In 2016, Deadpool was the critical and commercial success of the year, setting box office records and earning various awards nominations. As Fox tries to plot a course for the future of the X-Men movie franchise, they stumbled into a goldmine with Wade Wilson. The property’s lower budget makes it immensely profitable, and it has fan enthusiasm in spades. It’s no surprise that the filmmakers are looking towards the future and have big plans in store for the Merc With a Mouth. Of course, Deadpool 2 is coming through the pipeline (with Cable joining the fray), but last year, reports indicated Fox wanted to essentially combine Deadpool 3 with the in-development X-Force film. Things seem to be headed in that direction, and it’s exciting for viewers.
One of the main reasons the first Deadpool was such a rousing success was its tone. Because it embraced the sensibilities of an irreverent action comedy, it felt fresh and unique, helping it stand apart from the current glut of comic book films that hit theaters. The intention is for future installments to maintain the same small scale and feel, and according to writers Rhett Reese and Paul Wernick, that should carry all the way through X-Force.
While speaking with THR, Reese discussed the wide range of superhero movie universes that are currently active, including the Marvel Cinematic Universe and DC Extended Universe. He explained how each one has its own tone, expressing his desire for Fox’s offerings to seize the R-rated corner of the market with films that can be considered “sillier” and “edgier.”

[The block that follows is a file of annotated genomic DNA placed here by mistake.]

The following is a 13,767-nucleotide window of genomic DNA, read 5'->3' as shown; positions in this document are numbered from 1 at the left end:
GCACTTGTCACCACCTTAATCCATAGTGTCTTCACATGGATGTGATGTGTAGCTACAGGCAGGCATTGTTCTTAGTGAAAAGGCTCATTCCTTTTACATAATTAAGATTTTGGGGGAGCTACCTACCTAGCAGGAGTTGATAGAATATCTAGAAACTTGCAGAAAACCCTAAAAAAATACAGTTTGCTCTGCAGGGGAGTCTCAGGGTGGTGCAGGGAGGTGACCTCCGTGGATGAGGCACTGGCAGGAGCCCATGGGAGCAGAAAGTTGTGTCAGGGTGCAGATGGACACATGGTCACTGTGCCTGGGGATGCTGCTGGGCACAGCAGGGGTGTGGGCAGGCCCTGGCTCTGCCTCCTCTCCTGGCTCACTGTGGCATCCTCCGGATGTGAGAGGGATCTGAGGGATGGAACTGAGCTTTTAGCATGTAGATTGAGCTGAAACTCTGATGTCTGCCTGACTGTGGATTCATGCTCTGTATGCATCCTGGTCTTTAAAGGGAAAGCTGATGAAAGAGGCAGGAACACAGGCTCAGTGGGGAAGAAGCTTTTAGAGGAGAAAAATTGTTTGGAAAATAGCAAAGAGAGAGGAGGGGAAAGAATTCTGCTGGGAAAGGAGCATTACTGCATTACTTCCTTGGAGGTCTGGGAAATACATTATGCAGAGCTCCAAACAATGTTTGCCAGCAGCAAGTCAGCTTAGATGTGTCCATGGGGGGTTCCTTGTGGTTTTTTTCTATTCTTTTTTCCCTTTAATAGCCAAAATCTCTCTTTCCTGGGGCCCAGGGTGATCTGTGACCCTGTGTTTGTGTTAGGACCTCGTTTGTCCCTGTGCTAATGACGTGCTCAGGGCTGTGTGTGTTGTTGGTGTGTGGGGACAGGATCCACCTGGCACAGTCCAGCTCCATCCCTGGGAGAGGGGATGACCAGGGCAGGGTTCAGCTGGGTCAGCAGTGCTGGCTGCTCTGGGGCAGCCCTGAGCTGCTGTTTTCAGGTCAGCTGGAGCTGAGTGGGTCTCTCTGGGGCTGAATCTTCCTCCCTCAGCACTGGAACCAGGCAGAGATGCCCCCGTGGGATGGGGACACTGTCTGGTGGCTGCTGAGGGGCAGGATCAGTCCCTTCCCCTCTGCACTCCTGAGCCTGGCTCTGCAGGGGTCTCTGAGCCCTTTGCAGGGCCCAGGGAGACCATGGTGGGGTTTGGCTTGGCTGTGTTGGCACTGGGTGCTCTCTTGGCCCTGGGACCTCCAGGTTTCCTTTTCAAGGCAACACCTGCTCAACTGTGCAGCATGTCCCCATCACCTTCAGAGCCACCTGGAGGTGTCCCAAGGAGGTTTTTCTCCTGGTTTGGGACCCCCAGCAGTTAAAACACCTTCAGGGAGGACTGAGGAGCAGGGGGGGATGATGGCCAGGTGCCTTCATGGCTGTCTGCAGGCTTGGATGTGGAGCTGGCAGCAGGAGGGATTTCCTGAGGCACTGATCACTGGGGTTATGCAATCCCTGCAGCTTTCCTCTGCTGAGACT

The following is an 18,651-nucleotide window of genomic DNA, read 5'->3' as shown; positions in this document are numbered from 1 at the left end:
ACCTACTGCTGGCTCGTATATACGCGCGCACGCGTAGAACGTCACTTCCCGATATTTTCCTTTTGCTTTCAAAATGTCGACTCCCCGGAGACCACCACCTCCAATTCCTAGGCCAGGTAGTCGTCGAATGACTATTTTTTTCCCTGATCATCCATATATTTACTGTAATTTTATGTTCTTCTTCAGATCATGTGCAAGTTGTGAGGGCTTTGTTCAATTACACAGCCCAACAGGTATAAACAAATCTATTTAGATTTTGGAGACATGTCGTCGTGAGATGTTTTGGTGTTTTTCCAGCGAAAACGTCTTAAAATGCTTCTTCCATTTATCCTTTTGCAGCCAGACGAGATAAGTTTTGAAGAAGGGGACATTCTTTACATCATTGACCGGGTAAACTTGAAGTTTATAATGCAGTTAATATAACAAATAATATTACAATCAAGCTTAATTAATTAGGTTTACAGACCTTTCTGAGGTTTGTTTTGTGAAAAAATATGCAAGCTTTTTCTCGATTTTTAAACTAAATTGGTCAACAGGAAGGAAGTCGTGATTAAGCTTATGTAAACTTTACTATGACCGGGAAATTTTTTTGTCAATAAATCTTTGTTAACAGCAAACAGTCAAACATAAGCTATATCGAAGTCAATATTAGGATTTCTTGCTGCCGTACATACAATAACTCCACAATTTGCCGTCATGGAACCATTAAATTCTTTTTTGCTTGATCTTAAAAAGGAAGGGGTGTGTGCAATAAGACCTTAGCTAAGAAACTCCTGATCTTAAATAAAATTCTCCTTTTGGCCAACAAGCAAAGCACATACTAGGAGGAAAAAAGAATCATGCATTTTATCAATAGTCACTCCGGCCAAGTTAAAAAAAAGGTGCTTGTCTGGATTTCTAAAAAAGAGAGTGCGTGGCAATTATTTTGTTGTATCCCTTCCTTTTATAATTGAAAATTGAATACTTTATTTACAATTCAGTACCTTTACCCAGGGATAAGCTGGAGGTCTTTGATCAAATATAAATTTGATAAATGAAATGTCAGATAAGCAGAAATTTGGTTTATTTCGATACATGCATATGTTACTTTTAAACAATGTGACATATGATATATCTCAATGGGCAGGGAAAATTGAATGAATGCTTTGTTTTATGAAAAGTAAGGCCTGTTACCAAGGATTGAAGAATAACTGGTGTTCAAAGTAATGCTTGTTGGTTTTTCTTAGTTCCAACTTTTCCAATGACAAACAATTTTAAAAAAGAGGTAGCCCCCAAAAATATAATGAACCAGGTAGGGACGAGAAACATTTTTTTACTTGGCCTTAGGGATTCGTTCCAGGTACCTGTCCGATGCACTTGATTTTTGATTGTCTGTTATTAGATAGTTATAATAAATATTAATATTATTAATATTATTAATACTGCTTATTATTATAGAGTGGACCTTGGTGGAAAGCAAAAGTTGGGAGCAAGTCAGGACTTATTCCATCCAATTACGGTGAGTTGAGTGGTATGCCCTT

And I think what we stumbled into was a new tone, and I haven’t seen Logan, so it’s tough to say if they have it, but I think we hope to have our own universe that is defined less by characters and timelines and things like that and more by tone. The hope is Deadpool 2 and X-Force and future movies all be this new, consistent, sillier tone. More self-aware tone. And edgier and rated-R tone. We want to be establishing the universe but also focusing on each individual movie and not worrying too much about building a larger threat to the world or a larger plot machination.
Anyone who has seen the marketing materials for Logan know that James Mangold’s film will be anything but silly, but overall, Reese is very much on to something. Between Deadpool and Logan, Fox has generated much excitement with their adult-orientated takes on the source material, giving audiences something different from the many PG-13 tentpoles that come out over the course of the year. An argument can be made that this should be the studio’s niche, especially since it’s something Disney/Marvel and Warner Bros./DC have not explored yet with their theatrical productions. Deadpool and Wolverine are two characters better served by the R rating, giving longtime fans something that’s more faithful to the comics than previous iterations. If Deadpool is to be part of X-Force, the hard R is a necessity.
Reese also mentioned that they are trying to “avoid” the issue of overstuffing Deadpool 2 and other movies with set-up for the larger world; instead, they are focused on making each individual film as strong as it can be so it stands on its own merits and works largely as a standalone. This should be encouraging for many moviegoers, since both Marvel and DC installments have been criticized for getting bogged down in shared universe obligations. For Reese and Wernick at least, the X-Men universe is an expansive canvas to play with, and they’re not primarily concerned with forcing things to follow the same model as everyone else. So far, it’s hard to argue with the results, and the creative team has certainly earned the benefit of the doubt.
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